Magazine article National Defense

Washington Pulse

Magazine article National Defense

Washington Pulse

Article excerpt


The Pentagon slowly has begun to downplay what so far have been lofty expectations about its new Africa Command, which is scheduled to open for business next year. In a series of high-profile announcements last year, defense officials hailed Africom as a key element in the U.S. fight against terrorism and as a smart strategic move to counteract China's growing influence in the region.

But those assertions may have been a bit exaggerated.

"We hopefully cleared up the misunderstanding that Africom was being stood up in response to Chinese presence on the continent," says Principal Deputy Undersecretary of Defense tor Policy Ryan Henry, speaking to reporters after returning from a trip to Africa in April. The command, he adds, is "not being stood up solely for the effort of enhanced counterterrorism." He said it would be more accurate to describe Africom as an "organizational and a staffing structure; it is not an operational entity."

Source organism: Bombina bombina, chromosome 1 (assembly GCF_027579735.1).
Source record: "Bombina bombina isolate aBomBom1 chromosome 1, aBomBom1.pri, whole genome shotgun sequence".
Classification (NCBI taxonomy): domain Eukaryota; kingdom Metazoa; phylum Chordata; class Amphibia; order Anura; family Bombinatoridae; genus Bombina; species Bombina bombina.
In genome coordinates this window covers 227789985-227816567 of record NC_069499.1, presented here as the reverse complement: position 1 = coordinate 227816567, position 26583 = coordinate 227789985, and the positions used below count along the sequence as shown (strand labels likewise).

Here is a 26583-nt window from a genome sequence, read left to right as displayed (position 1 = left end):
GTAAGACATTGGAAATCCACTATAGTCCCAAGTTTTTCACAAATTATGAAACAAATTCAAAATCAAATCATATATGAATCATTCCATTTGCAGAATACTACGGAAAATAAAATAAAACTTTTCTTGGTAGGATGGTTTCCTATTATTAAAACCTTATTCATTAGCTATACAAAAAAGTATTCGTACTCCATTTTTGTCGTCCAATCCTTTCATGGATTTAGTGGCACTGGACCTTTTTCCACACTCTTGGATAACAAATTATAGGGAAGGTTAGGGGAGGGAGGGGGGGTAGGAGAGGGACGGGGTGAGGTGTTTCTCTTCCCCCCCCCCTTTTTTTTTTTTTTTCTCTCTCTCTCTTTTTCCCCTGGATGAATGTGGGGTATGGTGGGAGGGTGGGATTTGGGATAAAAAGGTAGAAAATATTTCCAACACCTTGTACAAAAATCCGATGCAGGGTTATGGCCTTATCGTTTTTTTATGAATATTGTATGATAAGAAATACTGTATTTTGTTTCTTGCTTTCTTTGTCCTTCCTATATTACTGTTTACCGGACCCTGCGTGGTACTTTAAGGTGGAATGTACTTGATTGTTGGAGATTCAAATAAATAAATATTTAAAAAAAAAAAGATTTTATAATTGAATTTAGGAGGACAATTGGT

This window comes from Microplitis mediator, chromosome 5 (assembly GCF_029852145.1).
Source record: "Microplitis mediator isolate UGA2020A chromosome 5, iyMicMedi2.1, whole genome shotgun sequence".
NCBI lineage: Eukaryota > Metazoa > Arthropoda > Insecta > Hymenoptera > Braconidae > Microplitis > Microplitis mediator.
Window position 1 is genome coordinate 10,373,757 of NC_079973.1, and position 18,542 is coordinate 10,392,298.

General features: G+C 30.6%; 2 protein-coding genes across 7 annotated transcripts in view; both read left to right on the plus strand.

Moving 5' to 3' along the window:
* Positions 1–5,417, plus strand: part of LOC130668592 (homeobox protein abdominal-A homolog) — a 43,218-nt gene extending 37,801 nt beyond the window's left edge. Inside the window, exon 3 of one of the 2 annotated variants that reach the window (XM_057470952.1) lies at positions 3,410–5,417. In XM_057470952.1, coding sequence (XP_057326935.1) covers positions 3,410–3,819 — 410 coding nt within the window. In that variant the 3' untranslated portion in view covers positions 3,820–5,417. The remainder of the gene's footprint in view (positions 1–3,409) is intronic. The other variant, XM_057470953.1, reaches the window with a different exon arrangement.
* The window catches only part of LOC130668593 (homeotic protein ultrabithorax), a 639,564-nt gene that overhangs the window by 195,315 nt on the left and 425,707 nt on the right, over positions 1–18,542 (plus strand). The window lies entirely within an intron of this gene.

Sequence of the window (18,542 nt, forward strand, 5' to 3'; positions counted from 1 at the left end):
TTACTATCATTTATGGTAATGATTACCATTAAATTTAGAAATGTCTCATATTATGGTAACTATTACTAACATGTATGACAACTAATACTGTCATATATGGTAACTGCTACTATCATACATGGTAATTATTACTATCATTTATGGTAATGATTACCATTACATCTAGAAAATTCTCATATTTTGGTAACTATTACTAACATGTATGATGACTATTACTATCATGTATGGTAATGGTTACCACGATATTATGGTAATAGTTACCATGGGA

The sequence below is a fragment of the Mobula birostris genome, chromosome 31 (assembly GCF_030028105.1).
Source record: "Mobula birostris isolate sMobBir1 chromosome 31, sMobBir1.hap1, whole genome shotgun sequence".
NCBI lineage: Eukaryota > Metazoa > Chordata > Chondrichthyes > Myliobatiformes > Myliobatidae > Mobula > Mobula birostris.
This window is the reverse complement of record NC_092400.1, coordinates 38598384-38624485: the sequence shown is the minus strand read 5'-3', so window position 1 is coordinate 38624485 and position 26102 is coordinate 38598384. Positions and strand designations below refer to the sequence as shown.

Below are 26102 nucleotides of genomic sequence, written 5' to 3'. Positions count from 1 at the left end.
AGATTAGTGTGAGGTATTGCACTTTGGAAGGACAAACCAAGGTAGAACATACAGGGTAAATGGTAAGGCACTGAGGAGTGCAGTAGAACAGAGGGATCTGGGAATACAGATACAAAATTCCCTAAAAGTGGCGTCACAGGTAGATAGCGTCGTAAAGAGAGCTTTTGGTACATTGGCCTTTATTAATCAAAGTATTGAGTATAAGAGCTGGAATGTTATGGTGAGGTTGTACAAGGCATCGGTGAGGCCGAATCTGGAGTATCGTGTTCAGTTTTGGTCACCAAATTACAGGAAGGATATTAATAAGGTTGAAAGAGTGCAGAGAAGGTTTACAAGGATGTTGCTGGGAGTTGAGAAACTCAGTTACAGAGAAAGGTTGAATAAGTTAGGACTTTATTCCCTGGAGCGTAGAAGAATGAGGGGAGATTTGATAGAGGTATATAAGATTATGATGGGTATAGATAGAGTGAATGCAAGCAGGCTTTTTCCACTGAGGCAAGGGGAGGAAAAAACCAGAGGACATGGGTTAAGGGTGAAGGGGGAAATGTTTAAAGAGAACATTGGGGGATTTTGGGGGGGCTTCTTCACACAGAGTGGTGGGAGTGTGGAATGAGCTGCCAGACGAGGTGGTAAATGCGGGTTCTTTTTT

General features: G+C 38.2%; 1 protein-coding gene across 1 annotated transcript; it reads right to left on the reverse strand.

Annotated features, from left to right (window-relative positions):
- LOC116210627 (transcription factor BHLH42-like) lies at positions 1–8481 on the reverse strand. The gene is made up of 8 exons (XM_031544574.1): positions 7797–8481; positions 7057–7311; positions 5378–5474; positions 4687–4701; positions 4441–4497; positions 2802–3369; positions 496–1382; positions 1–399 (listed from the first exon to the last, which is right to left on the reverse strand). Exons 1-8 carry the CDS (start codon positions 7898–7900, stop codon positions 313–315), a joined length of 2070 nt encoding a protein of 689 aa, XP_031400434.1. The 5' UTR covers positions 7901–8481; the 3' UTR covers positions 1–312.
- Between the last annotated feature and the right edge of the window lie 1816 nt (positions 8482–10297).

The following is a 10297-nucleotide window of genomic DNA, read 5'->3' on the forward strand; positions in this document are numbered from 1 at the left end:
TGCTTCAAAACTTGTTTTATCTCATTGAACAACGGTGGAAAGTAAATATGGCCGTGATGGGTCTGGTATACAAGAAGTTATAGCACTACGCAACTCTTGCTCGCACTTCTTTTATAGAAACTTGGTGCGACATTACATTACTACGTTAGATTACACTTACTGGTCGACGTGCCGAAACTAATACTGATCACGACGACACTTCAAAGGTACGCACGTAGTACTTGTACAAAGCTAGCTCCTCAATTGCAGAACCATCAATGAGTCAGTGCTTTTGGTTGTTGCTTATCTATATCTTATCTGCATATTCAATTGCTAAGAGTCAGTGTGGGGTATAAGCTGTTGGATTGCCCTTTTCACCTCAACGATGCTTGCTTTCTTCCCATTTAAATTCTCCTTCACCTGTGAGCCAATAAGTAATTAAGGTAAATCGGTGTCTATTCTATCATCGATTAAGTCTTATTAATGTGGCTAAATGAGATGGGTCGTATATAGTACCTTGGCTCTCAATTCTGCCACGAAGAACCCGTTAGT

Pentagon officials for years have preached about the need to attract innovative, nontraditional businesses, which typically shy away from the cumbersome ways of government procurement.

But the Defense Department has yet to find an effective vehicle to communicate candidly with industry, laments Eileen Giglio, assistant deputy undersecretary of defense for business transformation. "The Defense Department is wonderful at having conferences, doing presentations, and telling industry exactly what we think and how we're doing things," she tells contractors. "But that doesn't help with the dialogue and the interaction."

Giglio is considering hosting off-the-record "industry roundtables" where there could be more forthright exchanges. "We are not doing a good job with small businesses. We need to find better ways to give them opportunities and create more interaction." Because of legal and ethical constraints, the Defense Department could not choose which companies to invite, so it would rely on industry associations to compile the invitation lists.


The Air Force announced with great fanfare earlier this year that it was elevating the mission of cyber-warfare to an all-important status, and designated the 8th Air Force at Barksdale Air Force Base, La., as the home of the new Cyberspace Command.

There is now speculation that the service is struggling with how to bring these grand plans to fruition. A major hurdle is how to take on this mission without duplicating what U.S. Strategic Command already is doing. …

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